Sciencetogo.Org: Using Humor to Engage a Public Audience with the Serious Issue of Climate Change

Monday, 15 December 2014
David Scott Lustick1, Jill Lohmeier1, Robert F Chen2, David Rabkin3 and Rick Wilson4, (1)University of Massachusetts Lowell, Education, Lowell, MA, United States, (2)University of Massachusetts Boston, Boston, MA, United States, (3)Museum of Science, Boston, MA, United States, (4)Texas State University San Marcos, Communication, San Marcos, TX, United States
A team of educators, scientists, and communication experts from multiple universities as well as a Science museum will report on the impact of ScienceToGo.org, which is an Out of Home Multi-Media (OHMM) exhibit targeting adults riding a major subway system. The campaign’s goal is to design, implement, and study the efficacy of an OHMM model for free choice science learning about our changing climate. Subway riders represent a diverse and captive audience with most of them spending an average of one hour a day in the subway system. Through the use of specially designed OHMM such as train placards, platform posters, and virtual resources the campaign engages a potential audience of 500,000 riders/day with opportunities to learn climate change science informally.

The primary goal of the ScienceToGo.org campaign is to engage, entertain, and educate the adult subway riding community in major U.S. city about climate change as a real, relevant, and solvable local challenge. A naturalistic quasi-experimental inquiry employing a mixed methodology approach best describes our research design with half of the subway system exposed to the project signage (experimental group) and the other half not being exposed to the project signage (control group). To identify possible outcomes, data was collected in the several forms: survey, analytic data associated with website, social media, web app, focus groups, and observations. This campaign is an example of how an individual’s daily routine may be enhanced with an informal science learning opportunity.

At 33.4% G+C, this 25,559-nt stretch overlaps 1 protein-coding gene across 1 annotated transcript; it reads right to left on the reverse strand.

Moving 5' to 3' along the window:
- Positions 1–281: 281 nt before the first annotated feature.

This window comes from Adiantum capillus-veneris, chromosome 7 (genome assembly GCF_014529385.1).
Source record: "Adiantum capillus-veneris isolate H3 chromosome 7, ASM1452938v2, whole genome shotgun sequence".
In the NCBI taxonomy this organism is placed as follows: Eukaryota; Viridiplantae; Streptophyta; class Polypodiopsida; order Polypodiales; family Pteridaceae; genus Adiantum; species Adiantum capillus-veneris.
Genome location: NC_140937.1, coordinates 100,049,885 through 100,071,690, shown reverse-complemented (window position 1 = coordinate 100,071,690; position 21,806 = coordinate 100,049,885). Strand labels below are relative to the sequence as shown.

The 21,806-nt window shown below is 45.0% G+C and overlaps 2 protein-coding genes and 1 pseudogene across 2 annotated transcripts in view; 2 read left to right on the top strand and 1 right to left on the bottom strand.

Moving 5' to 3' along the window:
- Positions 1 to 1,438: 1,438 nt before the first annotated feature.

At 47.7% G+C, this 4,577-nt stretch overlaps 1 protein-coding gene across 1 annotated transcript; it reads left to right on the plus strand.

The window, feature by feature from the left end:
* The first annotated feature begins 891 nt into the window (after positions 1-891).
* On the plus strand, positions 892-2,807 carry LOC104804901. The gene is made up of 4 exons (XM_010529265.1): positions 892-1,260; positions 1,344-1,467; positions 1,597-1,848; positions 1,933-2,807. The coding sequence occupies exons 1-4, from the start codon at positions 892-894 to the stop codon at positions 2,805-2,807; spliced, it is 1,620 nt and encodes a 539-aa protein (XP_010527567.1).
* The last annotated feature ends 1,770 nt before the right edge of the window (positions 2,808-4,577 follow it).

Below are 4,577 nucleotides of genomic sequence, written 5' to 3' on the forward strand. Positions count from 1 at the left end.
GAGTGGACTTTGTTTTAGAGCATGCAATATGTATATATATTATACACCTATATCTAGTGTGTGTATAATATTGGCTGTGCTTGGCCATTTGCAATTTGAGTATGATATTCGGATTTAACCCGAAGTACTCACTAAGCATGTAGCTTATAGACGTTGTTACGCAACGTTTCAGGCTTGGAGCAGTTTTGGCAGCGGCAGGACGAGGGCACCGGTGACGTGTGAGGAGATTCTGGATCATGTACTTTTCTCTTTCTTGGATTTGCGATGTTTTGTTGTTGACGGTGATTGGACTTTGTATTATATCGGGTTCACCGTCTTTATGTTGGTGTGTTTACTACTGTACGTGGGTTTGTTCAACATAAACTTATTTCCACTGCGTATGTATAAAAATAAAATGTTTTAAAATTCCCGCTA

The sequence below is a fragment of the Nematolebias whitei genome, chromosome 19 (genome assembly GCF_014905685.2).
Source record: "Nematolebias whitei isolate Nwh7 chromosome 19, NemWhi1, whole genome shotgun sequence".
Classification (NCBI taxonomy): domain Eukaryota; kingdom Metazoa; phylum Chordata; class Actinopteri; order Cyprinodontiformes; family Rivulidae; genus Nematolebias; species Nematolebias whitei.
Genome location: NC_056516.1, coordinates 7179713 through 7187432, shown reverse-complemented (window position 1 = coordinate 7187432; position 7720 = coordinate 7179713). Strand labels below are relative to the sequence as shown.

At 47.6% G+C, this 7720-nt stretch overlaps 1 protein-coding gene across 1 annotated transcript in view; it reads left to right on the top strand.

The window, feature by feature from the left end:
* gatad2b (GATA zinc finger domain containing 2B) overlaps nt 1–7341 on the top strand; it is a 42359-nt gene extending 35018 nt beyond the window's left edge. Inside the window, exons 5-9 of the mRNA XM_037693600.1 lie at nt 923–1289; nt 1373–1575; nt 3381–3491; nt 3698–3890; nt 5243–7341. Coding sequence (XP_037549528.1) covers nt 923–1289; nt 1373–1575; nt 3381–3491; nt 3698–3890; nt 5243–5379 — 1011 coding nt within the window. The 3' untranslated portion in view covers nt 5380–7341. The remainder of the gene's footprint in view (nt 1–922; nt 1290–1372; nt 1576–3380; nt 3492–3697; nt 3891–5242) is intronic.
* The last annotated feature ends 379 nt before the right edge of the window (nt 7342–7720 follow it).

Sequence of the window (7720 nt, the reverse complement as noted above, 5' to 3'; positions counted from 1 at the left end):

We see an urgent need to improve both the public’s engagement with climate change science and to the profile of climate change science in formal education settings. The campaign makes deliberate use of humor and fun to engage a public and diverse audience with the serious issue of climate change. The research that will be presented will reveal some of the strengths and weaknesses of this strategy when communicating science to a diverse audience. Overall, the preponderance of evidence indicates that humor and fun are effective at engaging riders on mass transit. Mass transit spaces represent a promsing medium for further exploration and development when it comes to informal learning about climate change science.